Discussion in 'Off-Topic' started by bigwill51534, Feb 11, 2013.
Sounds like you had a really eye-opening and rewarding experience out there man, good on you.
So, we made it out of the Philippines without incident. We are currently out to sea, and en route to our next port. Life's been insanely busy, but time is passing. It looks like I'm going to see two new ports over the next few weeks which is pretty fun. Getting a good tour of the Pacific! I might even get to visit Guam depending on when I get flown back to the US. At my next destination, there will be quite a few photos as we are stopping in a pretty historic area. Lots to see, and many good museums within close proximity. The fun should start soon! ~Will Courtier~
Incident? Is there something about the US relationship with the Philippines we're not being told?
Eh, it's just very easy to get involved in an incident. That place can be pure evil at times. Definitely the most dangerous place a single man could ever go to.
Qr made it to Sasebo,n Japan today! Eating sushi at a conveyer style sushi restaurant, and drinking an Asahi beer. Life is good!
We went out sight seeing yesterday, and had a great time. Visited the hyper center park in Nagasaki (exact location of where the atomic bomb was dropped), went to the atomic bomb museum, took a cable car to the top of a nearby mountain, went to the Confucius shrine, visited a huge garden (Glover Garden), and ate some great food (authentic ramen, and more sushi). The atomic bomb stuff was very somber, and was quite sobering. The devastation was incredible, and the level of suffering is almost impossible to comprehend. I'm glad I had the chance to see it, though.
~ Will Courtier ~
Here are a few quick notes about some of the more interesting photos. The second to last pic in my first reply of photos is the actual spot the bomb was dropped. A crater remains there to this day, that is about 50 yards across. The monument there is a casket vault, which has locked inside the names of every known person that died due to the bomb. The clock photo was a working clock, that was maybe 500m from where the bomb dropped. The clock stopped on the exact time the bomb went off. There were many other artifacts and photos of dead and dying people, too. But, I chose to not photograph them out of respect for the Japanese that were there. The many statues I photographed were mostly gifts from other countries as a token of sympathy and peace. I couldn't photograph every one, as there were a lot of them. So, I tried to get the more interesting ones. The Confucius shrine didn't allow photography at all, so no pics there.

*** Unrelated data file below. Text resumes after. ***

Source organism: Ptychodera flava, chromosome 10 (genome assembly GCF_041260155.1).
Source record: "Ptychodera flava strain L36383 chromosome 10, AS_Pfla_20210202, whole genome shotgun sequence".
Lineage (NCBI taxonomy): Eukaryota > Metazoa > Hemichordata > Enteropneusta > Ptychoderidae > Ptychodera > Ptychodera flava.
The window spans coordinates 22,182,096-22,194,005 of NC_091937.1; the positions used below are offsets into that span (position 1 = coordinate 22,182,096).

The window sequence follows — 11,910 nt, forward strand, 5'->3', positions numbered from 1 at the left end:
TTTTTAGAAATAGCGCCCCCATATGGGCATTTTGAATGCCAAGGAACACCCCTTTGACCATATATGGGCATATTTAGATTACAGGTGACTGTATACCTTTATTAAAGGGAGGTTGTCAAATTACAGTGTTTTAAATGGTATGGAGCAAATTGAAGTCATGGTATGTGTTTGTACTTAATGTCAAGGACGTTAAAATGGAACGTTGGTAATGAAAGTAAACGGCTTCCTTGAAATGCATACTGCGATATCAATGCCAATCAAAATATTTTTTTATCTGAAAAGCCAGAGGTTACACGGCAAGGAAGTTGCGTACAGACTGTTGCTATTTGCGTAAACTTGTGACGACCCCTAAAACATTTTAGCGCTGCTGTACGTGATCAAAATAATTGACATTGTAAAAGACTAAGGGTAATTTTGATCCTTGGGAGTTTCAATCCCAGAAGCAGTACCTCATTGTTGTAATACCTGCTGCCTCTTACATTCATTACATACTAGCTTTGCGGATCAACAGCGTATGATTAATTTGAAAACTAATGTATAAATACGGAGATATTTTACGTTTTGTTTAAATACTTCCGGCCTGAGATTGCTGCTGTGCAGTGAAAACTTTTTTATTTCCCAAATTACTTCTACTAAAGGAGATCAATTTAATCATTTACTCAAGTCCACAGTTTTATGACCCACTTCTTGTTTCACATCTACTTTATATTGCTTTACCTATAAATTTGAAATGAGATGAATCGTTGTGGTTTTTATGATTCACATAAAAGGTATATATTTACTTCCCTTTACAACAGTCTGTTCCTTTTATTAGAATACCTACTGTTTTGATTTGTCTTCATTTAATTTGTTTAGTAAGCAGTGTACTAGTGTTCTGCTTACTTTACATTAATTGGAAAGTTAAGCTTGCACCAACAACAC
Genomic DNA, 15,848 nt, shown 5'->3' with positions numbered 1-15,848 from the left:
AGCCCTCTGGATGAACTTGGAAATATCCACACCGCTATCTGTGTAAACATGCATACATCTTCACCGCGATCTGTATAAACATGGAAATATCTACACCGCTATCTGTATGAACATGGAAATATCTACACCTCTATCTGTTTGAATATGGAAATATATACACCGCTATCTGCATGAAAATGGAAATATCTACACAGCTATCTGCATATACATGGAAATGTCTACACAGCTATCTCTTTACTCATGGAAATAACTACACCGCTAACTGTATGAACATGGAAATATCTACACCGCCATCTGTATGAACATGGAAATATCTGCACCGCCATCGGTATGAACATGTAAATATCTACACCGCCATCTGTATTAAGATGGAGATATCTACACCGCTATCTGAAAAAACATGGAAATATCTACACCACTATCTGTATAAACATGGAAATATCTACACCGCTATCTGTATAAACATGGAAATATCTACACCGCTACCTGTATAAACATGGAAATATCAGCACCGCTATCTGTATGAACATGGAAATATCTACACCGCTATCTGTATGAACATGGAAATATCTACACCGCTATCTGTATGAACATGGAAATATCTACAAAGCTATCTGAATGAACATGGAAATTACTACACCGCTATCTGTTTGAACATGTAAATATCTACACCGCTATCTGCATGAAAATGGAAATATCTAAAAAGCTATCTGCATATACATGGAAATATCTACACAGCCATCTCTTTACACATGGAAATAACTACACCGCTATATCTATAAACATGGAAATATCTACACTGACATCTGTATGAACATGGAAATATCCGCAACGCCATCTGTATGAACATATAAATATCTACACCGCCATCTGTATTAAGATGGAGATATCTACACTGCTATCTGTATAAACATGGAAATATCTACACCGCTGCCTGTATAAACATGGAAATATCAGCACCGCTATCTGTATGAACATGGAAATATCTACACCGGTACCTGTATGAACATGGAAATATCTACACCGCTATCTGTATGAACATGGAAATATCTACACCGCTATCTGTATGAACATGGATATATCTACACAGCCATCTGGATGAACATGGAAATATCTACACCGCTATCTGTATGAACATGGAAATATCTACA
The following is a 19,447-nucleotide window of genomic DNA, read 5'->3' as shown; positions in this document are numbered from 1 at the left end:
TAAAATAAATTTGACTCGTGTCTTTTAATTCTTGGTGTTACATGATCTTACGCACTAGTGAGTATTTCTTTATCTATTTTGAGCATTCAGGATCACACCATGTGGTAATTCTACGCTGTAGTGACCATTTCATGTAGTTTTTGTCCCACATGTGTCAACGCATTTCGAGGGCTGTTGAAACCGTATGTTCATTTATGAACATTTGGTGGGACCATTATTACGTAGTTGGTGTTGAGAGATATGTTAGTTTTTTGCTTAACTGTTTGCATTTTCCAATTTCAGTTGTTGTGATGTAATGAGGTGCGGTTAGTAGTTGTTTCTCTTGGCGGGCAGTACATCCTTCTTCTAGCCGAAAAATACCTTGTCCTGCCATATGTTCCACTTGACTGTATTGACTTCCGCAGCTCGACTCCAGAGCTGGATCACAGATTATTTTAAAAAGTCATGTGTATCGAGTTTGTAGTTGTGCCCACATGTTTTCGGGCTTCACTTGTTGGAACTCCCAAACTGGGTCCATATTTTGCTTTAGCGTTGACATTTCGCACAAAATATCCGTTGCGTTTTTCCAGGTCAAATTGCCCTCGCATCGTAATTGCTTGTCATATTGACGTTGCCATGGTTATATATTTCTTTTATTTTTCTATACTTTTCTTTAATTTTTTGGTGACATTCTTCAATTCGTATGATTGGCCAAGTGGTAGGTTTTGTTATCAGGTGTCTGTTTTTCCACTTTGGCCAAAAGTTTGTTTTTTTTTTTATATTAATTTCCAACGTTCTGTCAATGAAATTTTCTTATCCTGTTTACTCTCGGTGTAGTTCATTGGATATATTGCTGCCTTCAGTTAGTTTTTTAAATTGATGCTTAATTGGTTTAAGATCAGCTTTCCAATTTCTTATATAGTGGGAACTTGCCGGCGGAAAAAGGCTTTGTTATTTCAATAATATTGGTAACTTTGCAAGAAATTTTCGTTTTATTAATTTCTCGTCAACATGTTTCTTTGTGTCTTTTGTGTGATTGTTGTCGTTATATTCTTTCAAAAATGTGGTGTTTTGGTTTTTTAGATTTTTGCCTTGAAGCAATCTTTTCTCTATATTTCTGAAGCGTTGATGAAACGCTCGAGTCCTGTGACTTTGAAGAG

Just let me know if you have any questions. I'll answer them as best I can.
To answer a question that was asked a few pages ago - that strange building in Singapore is the Marina Bay Sands Hotel (http://www.marinabaysands.com/). It's not a ship, just an odd (and cool) building design. Singapore is on my bucket list.
OK, so we made it to Yokosuka, Japan! We just pulled in here yesterday afternoon. Me and a few buddies hopped onto a train last evening and went to Yokohama. We walked out of the train station, and were immediately lost... So, we flagged down a cab and told him to take us to a bar. He stared at us with a puzzled look, so we told him we wanted saki. He understood that, and off we went. About 2500 yen later (~$25), we were being escorted up a bunch of stairs in a pretty upscale looking building. They led us to a pretty odd saki bar. Thank God they spoke English (although broken), as I would have never understood how everything worked without them explaining it to me. We sat down at a table which had a fifth of Soju (sweet potato liquor) and a decanter of whiskey (no clue what type, but it was rough). We each paid ~$45 which paid for our seats for 1 hour, and we were allowed to drink as much as we wanted of the bottles on the table (and we were told that they would replace the bottles if we emptied them). After 2-3 minutes, 3 Romanian women showed up at the table and sat next to each of us (one next to each guy). We chatted for a few minutes, and the waitress asked if we wanted to buy them a drink (~$10 each). We figured what the hell, and did it. So, the girls just hung out with us and visited for the next 30 minutes or so. Then, the waitress came back and asked us if we wanted to buy the girls another drink. Thing was, the second drinks cost ~$20 each. So, we immediately declined. Once we did, the waitress said something and all three girls go up and left. We just shrugged our shoulders and looked at each other with puzzled looks on our faces... About 2-3 minuets later, 3 more girls showed up (once agian, all Romanian). That's when we figured everything out. The girls worked at the bar, and were basically paid to just chat with the guys. No sex, no intimacy, just small talk. Oh, and they kept our drinks topped off which was pretty cool. If we didn't buy the girls drinks, after 15-20 mins they would leave and another 3 girls would show up. We continued that for 2 hours, and sang some karaoke. Had one hell of a good time. By the end, we finished off two and a half bottles of Soju, and about 1/2 of a bottle of whiskey. Then we went back to the trian station and had to figure out how to get back to the ship (about 45 minute train ride away). The locals were having a blast watching us. Three drunk Americans staring at train maps that had not a single word of English, trying to figure out where we were and where we needed to go. Finally, a Japanese businessman that spoke English showed us what we needed and guided us back home.
This place is pretty odd... They have some of the weirdest bars that I have ever seen... It doesn't seem like any bars are just normal bars... All of them have some sort of another service, and the drinking is just on the side. Looks like we are heading to Tokyo tomorrow. Should be a good time!
where are the pix of asian bewbies my friend
I'll see what I can come up with....
Here are some of the Philippino girls my buddies were hanging around with.